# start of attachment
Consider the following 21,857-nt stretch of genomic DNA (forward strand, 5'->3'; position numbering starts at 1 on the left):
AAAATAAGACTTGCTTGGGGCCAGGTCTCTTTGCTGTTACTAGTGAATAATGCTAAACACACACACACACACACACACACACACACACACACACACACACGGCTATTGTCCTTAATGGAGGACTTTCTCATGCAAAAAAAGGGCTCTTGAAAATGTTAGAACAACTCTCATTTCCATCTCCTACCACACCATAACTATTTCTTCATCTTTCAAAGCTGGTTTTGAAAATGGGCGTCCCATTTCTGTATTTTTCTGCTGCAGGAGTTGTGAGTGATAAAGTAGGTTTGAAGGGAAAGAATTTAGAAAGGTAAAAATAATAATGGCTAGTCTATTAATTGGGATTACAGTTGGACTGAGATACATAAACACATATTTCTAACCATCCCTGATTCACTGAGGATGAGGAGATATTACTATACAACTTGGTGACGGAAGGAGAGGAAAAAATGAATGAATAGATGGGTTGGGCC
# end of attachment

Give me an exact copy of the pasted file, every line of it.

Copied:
Consider the following 21,857-nt stretch of genomic DNA (forward strand, 5'->3'; position numbering starts at 1 on the left):
AAAATAAGACTTGCTTGGGGCCAGGTCTCTTTGCTGTTACTAGTGAATAATGCTAAACACACACACACACACACACACACACACACACACACACACACACGGCTATTGTCCTTAATGGAGGACTTTCTCATGCAAAAAAAGGGCTCTTGAAAATGTTAGAACAACTCTCATTTCCATCTCCTACCACACCATAACTATTTCTTCATCTTTCAAAGCTGGTTTTGAAAATGGGCGTCCCATTTCTGTATTTTTCTGCTGCAGGAGTTGTGAGTGATAAAGTAGGTTTGAAGGGAAAGAATTTAGAAAGGTAAAAATAATAATGGCTAGTCTATTAATTGGGATTACAGTTGGACTGAGATACATAAACACATATTTCTAACCATCCCTGATTCACTGAGGATGAGGAGATATTACTATACAACTTGGTGACGGAAGGAGAGGAAAAAATGAATGAATAGATGGGTTGGGCC